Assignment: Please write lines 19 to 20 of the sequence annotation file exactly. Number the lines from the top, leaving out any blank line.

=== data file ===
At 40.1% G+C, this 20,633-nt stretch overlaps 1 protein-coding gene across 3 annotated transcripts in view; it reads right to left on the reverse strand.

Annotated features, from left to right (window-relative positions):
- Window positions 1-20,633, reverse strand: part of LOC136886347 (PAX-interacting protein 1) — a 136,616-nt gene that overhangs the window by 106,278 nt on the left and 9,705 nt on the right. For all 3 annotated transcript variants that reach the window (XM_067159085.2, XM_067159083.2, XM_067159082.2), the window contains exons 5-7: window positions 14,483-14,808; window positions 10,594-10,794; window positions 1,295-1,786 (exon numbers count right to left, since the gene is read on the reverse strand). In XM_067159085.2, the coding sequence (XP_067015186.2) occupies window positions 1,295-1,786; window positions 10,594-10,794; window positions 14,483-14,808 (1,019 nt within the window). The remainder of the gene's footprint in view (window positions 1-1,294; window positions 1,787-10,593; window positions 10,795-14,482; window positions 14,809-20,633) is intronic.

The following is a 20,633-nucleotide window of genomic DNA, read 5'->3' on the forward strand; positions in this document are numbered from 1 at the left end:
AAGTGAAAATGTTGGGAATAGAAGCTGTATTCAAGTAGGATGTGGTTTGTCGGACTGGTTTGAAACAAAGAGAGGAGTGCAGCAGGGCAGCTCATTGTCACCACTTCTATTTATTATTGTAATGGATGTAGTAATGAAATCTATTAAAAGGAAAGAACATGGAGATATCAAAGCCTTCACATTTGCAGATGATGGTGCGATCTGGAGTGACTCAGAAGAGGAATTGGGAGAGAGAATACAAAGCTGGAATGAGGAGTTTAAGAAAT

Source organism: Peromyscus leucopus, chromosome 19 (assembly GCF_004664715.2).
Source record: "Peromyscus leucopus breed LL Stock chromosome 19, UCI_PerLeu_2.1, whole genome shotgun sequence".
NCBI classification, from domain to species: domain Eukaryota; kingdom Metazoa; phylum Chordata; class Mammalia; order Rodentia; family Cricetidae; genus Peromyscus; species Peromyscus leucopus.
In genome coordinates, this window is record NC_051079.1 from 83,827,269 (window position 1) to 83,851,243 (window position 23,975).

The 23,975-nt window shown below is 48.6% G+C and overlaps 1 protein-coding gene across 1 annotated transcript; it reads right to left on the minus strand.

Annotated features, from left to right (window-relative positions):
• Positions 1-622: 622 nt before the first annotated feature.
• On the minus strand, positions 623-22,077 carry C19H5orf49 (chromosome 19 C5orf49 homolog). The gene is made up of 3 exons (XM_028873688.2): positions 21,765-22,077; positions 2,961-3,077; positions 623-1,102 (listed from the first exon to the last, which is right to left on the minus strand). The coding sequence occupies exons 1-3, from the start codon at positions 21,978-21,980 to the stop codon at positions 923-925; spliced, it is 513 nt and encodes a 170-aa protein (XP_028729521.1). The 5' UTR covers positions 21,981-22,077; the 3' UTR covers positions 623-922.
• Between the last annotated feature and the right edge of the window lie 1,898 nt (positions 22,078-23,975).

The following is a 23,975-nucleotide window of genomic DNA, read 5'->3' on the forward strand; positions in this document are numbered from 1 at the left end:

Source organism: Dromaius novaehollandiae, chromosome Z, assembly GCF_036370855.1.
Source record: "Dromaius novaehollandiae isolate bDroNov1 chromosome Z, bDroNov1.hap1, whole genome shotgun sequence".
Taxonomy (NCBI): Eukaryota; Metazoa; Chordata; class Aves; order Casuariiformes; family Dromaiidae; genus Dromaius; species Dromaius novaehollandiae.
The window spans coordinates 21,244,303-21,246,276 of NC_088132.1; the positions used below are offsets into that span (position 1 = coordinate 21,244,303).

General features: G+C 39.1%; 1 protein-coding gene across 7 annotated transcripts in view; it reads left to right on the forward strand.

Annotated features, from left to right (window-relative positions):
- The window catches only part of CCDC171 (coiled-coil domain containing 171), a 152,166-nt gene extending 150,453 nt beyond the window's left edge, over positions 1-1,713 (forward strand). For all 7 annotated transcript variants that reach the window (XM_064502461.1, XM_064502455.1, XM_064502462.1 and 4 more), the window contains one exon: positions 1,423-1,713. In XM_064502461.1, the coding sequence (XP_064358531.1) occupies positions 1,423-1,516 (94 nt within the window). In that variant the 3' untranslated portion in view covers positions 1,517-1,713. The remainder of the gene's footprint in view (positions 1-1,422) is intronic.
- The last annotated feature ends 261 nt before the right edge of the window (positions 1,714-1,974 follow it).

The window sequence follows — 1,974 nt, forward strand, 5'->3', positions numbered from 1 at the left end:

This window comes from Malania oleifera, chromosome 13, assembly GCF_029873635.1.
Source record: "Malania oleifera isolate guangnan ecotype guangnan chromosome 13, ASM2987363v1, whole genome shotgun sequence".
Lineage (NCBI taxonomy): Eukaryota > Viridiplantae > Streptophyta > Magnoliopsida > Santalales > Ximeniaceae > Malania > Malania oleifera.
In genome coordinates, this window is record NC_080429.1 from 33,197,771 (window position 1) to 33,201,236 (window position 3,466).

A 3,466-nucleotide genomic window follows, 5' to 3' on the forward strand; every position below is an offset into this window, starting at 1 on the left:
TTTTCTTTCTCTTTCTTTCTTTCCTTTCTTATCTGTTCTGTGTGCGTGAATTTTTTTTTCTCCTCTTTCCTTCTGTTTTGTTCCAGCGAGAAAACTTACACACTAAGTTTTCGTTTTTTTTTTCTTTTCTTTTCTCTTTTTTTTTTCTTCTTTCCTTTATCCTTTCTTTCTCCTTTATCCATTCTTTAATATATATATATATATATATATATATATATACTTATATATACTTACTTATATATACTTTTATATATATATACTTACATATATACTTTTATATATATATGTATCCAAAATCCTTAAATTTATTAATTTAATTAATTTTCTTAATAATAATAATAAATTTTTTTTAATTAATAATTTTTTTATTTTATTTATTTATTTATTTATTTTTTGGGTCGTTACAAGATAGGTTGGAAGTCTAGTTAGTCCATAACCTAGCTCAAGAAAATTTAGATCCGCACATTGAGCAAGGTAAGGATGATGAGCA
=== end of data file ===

The window spans coordinates 21,244,303-21,246,276 of NC_088132.1; the positions used below are offsets into that span (position 1 = coordinate 21,244,303).

General features: G+C 39.1%; 1 protein-coding gene across 7 annotated transcripts in view; it reads left to right on the forward strand.